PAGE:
I am writing to question the recent, Dear Doctor K, Fluoride benefits far outweigh risks publication. The segment published in your paper looks to be an astorturfing piece. Astroturfing is a common practice used by vested interests and government entities in order to make it appear as if grassroots individuals support a controversial program.
Dr. K has served on advisory panels for promoters of fluoridation which include the Department of Health and Human Services (HHS) and the Center for Disease Control (CDC). Fluoride in drinking water has been one of the most controversial programs promoted by these government agencies for the past 70 years.
In early 2015, a Canadian study suggested ADHD prevalence is higher in fluoridated American communities. Another study came out suggesting fluoridated communities in the UK have a much higher diagnosis rate of thyroid disorders.
In April of 2015, HHS lowered the optimal levels of fluoride in drinking water by almost half because 41 percent of adolescents are showing visible toxicity signs with white spotty fluorosis teeth. Promoters of the fluoride program dismiss this permanent tooth damage and describe it as lacy white spots that are cosmetic.
Environmental advocate and legal consultant Erin Brockovich, submitted a letter to the National Academy of Sciences/Institute of Medicine, highlighting fluoride’s ability to lower thyroid activity, disrupt the endocrine system, cause kidney damage, inflammation, diabetes, arthritis, and neurotoxic effects in April, 2015.
Newsweek published an article in June highlighting a new review conducted by Cochrane Collaboration which looked at fluoride in drinking water and its effectiveness at reducing tooth decay. The review found that the science supporting this program is outdated and highly bias. They were shocked at the lack of data on the safety and effectiveness of this program.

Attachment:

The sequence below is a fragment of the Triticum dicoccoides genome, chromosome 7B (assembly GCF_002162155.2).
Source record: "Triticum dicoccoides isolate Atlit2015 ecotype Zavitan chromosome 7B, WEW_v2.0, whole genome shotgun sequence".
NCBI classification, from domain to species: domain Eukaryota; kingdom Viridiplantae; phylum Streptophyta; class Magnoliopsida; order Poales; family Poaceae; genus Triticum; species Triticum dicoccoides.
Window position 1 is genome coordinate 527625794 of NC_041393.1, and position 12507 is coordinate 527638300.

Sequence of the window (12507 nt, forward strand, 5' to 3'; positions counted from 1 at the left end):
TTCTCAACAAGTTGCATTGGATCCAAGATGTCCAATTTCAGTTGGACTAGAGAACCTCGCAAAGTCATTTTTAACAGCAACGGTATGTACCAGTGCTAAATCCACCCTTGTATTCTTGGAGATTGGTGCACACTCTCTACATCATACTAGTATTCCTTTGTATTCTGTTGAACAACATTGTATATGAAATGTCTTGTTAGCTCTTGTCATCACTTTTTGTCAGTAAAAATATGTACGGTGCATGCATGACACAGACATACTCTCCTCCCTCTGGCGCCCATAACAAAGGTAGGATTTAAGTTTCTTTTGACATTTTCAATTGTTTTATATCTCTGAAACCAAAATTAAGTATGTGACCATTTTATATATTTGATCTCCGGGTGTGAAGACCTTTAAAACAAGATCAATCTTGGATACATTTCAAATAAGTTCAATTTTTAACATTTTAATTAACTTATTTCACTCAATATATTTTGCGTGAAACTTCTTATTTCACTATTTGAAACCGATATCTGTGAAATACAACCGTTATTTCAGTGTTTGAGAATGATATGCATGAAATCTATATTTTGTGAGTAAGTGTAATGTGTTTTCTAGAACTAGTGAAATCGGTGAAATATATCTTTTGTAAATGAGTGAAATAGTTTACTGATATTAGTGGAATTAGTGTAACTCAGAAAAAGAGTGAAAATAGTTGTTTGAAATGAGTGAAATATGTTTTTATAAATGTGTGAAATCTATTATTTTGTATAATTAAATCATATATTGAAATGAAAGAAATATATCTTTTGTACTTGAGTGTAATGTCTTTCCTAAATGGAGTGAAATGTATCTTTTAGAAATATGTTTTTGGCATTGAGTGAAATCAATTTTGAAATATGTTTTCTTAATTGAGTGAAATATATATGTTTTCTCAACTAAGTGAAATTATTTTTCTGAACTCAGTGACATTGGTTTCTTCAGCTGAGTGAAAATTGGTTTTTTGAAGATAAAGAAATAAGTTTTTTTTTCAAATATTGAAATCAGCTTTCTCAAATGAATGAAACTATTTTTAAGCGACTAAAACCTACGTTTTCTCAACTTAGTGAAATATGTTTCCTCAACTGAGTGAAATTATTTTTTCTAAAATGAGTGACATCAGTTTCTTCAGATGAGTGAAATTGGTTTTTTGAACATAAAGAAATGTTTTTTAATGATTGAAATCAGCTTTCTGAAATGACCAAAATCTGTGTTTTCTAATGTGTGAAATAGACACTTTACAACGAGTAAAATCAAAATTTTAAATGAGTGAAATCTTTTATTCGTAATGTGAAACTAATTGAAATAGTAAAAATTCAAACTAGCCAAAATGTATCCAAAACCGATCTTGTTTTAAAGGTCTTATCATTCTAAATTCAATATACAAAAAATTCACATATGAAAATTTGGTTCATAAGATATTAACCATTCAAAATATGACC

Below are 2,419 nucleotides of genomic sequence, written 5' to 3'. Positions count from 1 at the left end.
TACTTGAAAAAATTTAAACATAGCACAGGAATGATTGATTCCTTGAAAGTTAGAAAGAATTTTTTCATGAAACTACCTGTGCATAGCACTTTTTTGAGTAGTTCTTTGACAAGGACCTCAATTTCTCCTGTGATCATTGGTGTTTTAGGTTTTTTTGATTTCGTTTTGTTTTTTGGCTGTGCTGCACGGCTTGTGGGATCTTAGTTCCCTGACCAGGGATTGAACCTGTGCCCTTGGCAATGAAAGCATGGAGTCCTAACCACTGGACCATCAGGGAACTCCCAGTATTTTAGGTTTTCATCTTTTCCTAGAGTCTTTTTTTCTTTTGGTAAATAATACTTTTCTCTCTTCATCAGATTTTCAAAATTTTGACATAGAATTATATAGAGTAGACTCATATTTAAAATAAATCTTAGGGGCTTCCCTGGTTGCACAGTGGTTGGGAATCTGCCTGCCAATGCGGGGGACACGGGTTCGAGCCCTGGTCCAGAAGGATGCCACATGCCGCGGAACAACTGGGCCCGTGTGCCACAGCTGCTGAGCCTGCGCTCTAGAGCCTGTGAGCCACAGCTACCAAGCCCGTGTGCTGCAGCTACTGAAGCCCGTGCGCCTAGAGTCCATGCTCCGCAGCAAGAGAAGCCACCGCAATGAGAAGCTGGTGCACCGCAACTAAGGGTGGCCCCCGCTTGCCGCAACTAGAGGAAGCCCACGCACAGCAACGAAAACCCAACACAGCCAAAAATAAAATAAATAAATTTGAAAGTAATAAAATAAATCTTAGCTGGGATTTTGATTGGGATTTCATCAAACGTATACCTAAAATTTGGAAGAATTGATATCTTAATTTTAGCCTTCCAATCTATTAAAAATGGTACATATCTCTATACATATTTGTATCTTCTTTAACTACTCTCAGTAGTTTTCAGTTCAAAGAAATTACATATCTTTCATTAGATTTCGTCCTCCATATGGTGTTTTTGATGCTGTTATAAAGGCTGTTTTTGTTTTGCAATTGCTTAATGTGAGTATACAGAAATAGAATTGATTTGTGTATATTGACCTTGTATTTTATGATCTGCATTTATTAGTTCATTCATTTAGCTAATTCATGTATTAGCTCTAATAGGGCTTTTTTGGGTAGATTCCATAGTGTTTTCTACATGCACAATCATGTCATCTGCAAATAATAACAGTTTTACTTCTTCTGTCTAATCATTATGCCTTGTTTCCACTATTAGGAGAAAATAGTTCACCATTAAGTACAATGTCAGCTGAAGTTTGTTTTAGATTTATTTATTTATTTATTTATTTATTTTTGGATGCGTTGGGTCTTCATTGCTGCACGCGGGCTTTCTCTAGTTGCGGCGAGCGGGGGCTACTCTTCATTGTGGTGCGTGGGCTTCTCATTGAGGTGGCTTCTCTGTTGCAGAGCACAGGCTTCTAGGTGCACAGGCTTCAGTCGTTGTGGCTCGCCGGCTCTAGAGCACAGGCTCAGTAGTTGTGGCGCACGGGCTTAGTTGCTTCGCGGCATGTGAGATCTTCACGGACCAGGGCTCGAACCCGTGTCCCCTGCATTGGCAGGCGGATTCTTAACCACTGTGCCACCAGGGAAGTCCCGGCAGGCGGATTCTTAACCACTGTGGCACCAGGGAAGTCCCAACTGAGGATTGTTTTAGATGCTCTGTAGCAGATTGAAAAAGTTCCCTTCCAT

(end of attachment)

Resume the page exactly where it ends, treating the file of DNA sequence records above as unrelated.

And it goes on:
Earlier this month, the National Toxicology Program labeled fluoride in drinking water as a high to medium area of concern because of its neurotoxic and endocrine disruptive abilities and will be conducting a review to address these issues.
Fluoride in drinking water to prevent tooth decay has never been evaluated or approved by the Food and Drug Administration (FDA). The FDA considers prescription fluoride supplements as non FDA approved drugs. The FDA states that the lack of evidence demonstrating that these unapproved drugs are safe and effective is a significant public health concern.
On June 1, 2015 Attorney Gerald Steel along with ten organizations submitted a formal petition to the FDA requesting the regulation of fluoride and fluoride additives as drugs.
The dose of a drug added to public water can not be controlled for each individual because people vary in age, weight, health, and the amount of water they drink. Water fluoridation is foolhardy.